What Makes Marcus Stroman Effective?

Marcus Stroman

Toronto Blue Jays starter Marcus Stroman has shown flashes of brilliance during his brief career, but has yet to put it all together for a full season. He missed most of the 2015 season with an anterior cruciate injury, returning in September when he pitched four superb regular season games (1.67 ERA in 27 innings, although his post-season start was less impressive). In 2016, though, he was barely average, putting up a 4.37 ERA (98 ERA+) en route to a 9-10 win-loss record over 32 starts. However, his 3.71 FIP and 1.289 WHIP suggested that he had some bad luck. He showed only a slight platoon split, with left-handed batters putting up a .748 OPS against him and right-handers OPSing .698.

In his two starts so far in 2017, following an impressive appearance (one hit over six innings) to win the World Baseball Championship title, Stroman has looked very strong, posting a 1.76 ERA and a WHIP of 1.043, including a complete-game loss to Milwaukee in which he only gave up two runs.

What he throws. Stroman has a large and complex arsenal of pitch types, most of which blend imperceptibly into each other. His most common pitches are a two-seam fastball (“FT”) that averages 92.9 mph, a cutter (“FC”), and a curve (“CU”). He also throws a slider (“SL”) that blends into the cutter at the top and the curve at the bottom, a changeup (“CH”), and a four-seam fastball (“FF”). The latter is quite distinct from his two-seam, not only being about one mph faster (93.7 mph), but also having much more vertical “rise” than his two-seam version:

Pitch usage and trends.
Stroman throws his two-seam fastball about half the time (52.7% of pitches overall), and uses it roughly similarly to right- and left-handed batters. When ahead in the count, Stroman is much more likely to go to his cutter (35.5% of pitches, compared to his overall cutter usage of 22.8%) and less likely to use his two-seamer (30.1%). The reverse is true when he falls behind, when he uses his two-seam fastball 70.7% of the time and uses just 14.2% cutters. His changeup, slider, and four-seam fastball are infrequent in any situation, but are a little more common when ahead in the count:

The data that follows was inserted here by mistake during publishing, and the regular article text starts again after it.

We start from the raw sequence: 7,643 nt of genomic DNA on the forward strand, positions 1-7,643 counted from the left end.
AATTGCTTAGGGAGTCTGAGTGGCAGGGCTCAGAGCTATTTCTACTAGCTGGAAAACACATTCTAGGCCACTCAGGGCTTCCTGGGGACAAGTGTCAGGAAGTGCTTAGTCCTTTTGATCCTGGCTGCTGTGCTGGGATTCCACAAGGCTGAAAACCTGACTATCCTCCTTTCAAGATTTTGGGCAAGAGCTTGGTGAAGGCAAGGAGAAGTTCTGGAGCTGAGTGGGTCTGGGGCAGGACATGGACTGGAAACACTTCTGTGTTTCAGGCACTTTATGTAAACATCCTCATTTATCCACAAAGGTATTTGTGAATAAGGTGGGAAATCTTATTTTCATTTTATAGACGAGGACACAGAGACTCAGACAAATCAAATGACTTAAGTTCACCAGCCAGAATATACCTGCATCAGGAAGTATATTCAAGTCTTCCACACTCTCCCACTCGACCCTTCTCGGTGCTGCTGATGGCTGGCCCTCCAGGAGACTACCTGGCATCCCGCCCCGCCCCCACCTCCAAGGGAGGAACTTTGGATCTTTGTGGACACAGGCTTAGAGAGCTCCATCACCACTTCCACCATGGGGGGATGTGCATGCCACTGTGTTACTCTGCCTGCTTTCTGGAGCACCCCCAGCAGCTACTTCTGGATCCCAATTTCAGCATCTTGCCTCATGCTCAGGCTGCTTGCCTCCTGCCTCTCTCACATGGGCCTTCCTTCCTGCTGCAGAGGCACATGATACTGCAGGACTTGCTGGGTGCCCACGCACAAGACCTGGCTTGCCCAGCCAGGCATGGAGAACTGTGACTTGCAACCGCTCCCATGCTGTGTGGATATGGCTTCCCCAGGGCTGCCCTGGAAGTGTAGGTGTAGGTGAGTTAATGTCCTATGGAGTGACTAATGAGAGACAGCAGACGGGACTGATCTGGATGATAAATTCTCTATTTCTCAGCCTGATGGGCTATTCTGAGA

Although the sample size in 2017 is too small to have any confidence in trends, so far Stroman has used more two-seam fastballs than during last season (70.2% of pitches), with his cutter making up most of the remainder (18.6%):

Over the course of the 2016 season, Stroman changed his pitch usage significantly. About halfway through the season, he cut back on his curve and slider and increased the use of his cutter, until the last three games of the regular season when he threw his curve again. Also starting about halfway through the season, he started to mix in occasional four-seam fastballs, and apparently become more comfortable with them toward the end of the season. His changeup followed the opposite pattern, being mostly phased out as the season progressed:

 Pitch value. All three of Stroman’s most common pitches (two-seam fastball, cutter, and curve) were around MLB-average in value in 2016, based on total bases yielded per 100 pitches and on balls per 100 pitches. His curve is the only one of those three to have significant platoon splits, being much more effective against left-handed batter than righties. The other three pitch types are all used much more sparsely, but with the exception of the changeup are also around league average in quality. His changeup was very poor to left-handed batters (25.3 total bases per 100 pitches; it is cut off in the chart here), but since he only threw 91 changeups to lefties in 2016, the damage was limited. Rare though his four-seam fastball was, it was quite effective, especially to right-handed batters:

Stroman is renowned as a ground-ball pitcher, ranking first among pitchers with at least 2,000 pitches in 2016 with 59.8% ground balls. (Including pitchers with at least 1,000 pitches, and therefore allowing relievers, drops Stroman well down; Zach Britton becomes the leader with a 78% groundball percentage.) Stroman gets ground balls from his two-seam fastball (64% GB%), but also from his slider and cutter (62.5% and 58.0% GB%, respectively).

Pitch location. Each of Stroman’s three most frequent pitches target the bottom of the strike zone, or just below it. His two-seam fastball is the most likely to be in the strike zone, and to right-handed batters the pitch had two typical locations – inside, or at the bottom outside edge:

Two of his three less common pitches (four-seam fastball, changeup, and slider) also typically ended up at the bottom of the strike zone, with his four-seam fastball being the only pitch Stroman throws that tends to target the top of the strike zone:

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Featured image courtesy of Todd Korol/Toronto Star.

About Ian York 208 Articles
Ian is an immunologist and virologist who lives in Atlanta with his wife and two sons. Most of his time is spent driving his kids to baseball and soccer games, during which he indoctrinates his children on the glories of Pedro Martinez, the many virtues of the Montreal Expos, and other important information.

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